Do you think a dressage frame is important? - Page 2 - The Horse Forum
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post #11 of 18 Old 01-17-2011, 09:21 AM
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In comparing the difference between dressage and endurance, it is important to look at the history of the two sports and how they evolved to where they are today.

Dressage is a very old dicipline and has its roots in military warfare. The Greek warlord Xenophon, born around 430 BC wrote one of the first manuals on such horse training for battle. To be ready for war, the horse had to be supple and balanced in order to carry not only the rider but also the heavy armour and weapons used in warfare. Additionally the horse had to be obedient and maneuvrable in order to change direction in an instant, dodge a sword sideways and to halt or burst forwards without a moments hesitation. So whilst being supple and balanced was crucial, so were obedience and responsiveness.

For these types of movements - forwards, backwards, sideways or halt in quick sucession, the dressage frame was important as it develops the musculature in the horse appropriately for balance AND responsiveness.

Endurance on the other hand has a different history. The horses are used for stamina and ability to survive harsh desert conditions. Of more importance were the ability to ride across rough terrain and carry a rider, at speed sometimes, across great distances.

The type of musculature necessary for long distance and faster speeds is entirely different to that of precise movements, hence the difference in 'frame' that you see between the two diciplines.

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post #12 of 18 Old 01-17-2011, 10:27 AM
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Originally Posted by tinyliny View Post
For a horse to work in a dressage frame, it takes more work from them than just going as they would do normally. They would much rather just go along very little changed . It is much easier for them to run around strung out and falling forward. It's much easier for me to slump along as I do than to move as a ballarina does. But the ballarina will last longer physically than I will.

Also, one thing I read recently about "collection" said that as a horse comes to be more and more in a balanced and collected way of going, its' four feet will come closer and closer to each other on the ground. The horse will be balancing itself on a smaller area of contact with the ground.
I find that interesting. Something I never thought about.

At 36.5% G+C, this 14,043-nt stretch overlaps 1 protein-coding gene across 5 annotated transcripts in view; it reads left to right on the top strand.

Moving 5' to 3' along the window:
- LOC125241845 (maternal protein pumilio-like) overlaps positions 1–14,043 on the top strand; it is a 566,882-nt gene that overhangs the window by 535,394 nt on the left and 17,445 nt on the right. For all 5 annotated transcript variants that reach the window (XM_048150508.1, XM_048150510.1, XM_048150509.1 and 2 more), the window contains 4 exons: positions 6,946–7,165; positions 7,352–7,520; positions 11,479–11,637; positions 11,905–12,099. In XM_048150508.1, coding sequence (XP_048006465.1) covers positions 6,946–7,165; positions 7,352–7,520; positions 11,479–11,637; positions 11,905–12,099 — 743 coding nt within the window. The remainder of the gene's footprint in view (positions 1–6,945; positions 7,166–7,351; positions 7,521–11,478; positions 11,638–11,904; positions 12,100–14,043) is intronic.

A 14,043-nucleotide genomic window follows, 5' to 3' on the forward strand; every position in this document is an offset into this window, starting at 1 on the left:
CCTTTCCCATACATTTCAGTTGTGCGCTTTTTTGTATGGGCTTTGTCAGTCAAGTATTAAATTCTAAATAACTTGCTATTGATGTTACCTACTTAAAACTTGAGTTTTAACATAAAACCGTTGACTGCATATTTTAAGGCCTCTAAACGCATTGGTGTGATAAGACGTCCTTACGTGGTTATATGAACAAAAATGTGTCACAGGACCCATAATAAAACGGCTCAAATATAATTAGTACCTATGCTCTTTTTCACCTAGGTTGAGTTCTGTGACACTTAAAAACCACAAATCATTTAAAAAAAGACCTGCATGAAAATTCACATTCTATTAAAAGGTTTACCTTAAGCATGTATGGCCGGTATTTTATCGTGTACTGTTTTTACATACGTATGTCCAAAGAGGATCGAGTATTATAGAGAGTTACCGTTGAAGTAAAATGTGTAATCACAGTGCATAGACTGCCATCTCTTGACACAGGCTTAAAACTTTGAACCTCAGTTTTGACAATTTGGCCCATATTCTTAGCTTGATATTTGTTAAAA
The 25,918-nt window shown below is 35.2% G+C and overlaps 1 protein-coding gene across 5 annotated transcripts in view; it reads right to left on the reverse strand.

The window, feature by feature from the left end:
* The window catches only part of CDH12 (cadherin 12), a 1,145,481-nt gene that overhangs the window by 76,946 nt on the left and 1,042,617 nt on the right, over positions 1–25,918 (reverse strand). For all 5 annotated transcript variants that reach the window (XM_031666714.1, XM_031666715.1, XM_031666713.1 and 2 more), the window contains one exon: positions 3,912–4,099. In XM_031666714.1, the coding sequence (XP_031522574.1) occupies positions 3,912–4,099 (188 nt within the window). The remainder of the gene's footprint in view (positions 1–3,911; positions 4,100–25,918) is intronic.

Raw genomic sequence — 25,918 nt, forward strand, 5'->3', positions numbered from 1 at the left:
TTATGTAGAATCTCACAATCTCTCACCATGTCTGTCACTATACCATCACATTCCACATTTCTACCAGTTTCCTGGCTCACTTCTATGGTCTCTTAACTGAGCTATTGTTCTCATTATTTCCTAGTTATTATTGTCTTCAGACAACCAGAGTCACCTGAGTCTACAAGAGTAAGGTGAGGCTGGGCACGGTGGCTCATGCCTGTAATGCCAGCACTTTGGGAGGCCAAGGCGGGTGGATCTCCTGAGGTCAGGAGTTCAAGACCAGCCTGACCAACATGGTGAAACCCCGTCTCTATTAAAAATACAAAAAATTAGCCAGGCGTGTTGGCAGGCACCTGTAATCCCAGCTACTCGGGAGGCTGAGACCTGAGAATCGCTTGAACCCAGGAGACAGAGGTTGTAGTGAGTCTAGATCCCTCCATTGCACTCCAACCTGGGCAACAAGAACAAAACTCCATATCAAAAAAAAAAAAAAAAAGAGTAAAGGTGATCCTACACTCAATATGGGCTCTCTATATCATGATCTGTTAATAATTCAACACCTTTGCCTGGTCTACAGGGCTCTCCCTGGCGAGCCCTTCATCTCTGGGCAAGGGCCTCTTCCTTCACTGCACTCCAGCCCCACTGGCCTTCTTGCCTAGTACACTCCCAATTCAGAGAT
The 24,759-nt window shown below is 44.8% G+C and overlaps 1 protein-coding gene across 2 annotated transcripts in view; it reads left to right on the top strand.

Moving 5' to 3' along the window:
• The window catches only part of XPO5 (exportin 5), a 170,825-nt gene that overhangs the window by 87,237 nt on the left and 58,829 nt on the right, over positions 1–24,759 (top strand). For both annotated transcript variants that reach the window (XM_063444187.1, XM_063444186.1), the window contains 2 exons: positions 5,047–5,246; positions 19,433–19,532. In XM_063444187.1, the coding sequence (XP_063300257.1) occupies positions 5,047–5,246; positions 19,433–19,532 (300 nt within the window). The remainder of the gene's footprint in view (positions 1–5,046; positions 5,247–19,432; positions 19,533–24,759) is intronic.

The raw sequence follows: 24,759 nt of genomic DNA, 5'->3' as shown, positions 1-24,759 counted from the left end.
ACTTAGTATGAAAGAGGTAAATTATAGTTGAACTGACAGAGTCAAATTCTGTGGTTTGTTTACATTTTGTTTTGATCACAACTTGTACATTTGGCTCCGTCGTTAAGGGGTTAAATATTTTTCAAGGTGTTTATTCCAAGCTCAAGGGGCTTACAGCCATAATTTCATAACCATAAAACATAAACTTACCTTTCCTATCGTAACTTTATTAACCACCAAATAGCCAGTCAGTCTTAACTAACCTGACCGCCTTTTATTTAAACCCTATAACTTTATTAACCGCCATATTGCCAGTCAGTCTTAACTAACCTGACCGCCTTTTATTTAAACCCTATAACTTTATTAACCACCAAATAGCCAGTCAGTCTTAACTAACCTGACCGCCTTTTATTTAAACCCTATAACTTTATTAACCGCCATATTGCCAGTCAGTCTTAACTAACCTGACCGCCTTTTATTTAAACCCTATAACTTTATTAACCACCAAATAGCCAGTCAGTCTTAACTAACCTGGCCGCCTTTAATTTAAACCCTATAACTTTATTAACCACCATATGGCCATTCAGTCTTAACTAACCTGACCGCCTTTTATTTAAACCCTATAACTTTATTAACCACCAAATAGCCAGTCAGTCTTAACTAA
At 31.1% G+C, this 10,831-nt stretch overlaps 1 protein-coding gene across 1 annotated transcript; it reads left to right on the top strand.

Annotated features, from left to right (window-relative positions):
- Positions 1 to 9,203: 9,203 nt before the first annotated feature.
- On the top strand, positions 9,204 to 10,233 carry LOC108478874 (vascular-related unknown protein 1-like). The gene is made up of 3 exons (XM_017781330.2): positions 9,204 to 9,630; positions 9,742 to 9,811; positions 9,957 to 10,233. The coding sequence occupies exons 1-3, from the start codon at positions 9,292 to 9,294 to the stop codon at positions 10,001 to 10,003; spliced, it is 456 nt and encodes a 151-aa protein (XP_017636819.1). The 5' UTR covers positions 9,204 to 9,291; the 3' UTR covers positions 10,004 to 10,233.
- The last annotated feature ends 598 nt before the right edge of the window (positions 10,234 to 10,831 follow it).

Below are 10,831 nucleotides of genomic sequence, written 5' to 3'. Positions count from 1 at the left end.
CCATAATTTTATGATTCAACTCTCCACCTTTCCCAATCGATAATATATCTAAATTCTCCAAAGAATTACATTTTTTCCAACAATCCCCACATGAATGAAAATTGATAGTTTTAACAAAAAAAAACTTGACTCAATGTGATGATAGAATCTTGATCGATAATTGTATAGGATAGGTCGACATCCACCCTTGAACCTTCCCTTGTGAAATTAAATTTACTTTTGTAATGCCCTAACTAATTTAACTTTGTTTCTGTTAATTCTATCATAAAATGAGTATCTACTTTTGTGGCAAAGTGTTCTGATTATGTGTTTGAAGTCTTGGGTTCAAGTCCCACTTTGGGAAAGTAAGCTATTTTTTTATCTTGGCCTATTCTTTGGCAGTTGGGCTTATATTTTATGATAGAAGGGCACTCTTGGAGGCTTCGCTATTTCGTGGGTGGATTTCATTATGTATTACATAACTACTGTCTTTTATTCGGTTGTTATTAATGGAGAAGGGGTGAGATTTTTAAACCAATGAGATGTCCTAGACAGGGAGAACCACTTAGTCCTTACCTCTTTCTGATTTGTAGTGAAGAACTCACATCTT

So, I am going to start looking at photos and see if there's any truth to that.
I've got to disagree with you. A ballerina moves very differently than a fullback because she isn't playing football.

I'm a jogger. Not fast, but I've jogged long enough that I started with sneakers, because there was no such thing as a 'running shoe' back then. I do NOT look like a sprinter, but a sprinter wouldn't look like one while running on the trails I use - too many rocks, cactus pieces on the trail, and an occasional rattlesnake to remind you that you are not alone.

I told the OP that it isn't mainstream to think a dressage position is required, but his response was accurate:

Originally Posted by gottatrot View Post
...I guess saying the belief that horses need to be in a dressage frame to be carrying their rider properly is "mainstream," was a bit exaggerated. Perhaps I should have said it was something I have run across frequently. Most notably in people (some trainers) who have done some lower level dressage and probably read some books about the principles of dressage....Some of these people I have run across seem to look at every discipline through the lense of whether the horse is in a dressage frame...
There ARE folks who write books and give lessons saying that a horse isn't balanced unless he's collected per dressage...and that is wrong. But there are books on my shelf that strongly suggest it!

The steeplechase horses in the picture I posted are not strung out and falling forward. They are moving appropriately for what they are being asked to do. The cutting horse in the picture is very balanced and controlled, but he's not doing dressage.

The OP is right - an endurance horse IS balanced and supporting his rider, because you can't carry a rider 100 miles if you are strung out, off balance and out of control.

I don't want my horse to "be balancing itself on a smaller area of contact with the ground." That would be bad on a rocky trail, and not real wise with a green rider who isn't always balanced himself. A ballerina may move that way, but ballerinas don't play football, or jog on desert trails. There are ideas and principles from dressage that I can incorporate into my riding, but my goal is different - so I need to be careful not to cause problems by taking the wrong parts, when applied to how and where I ride.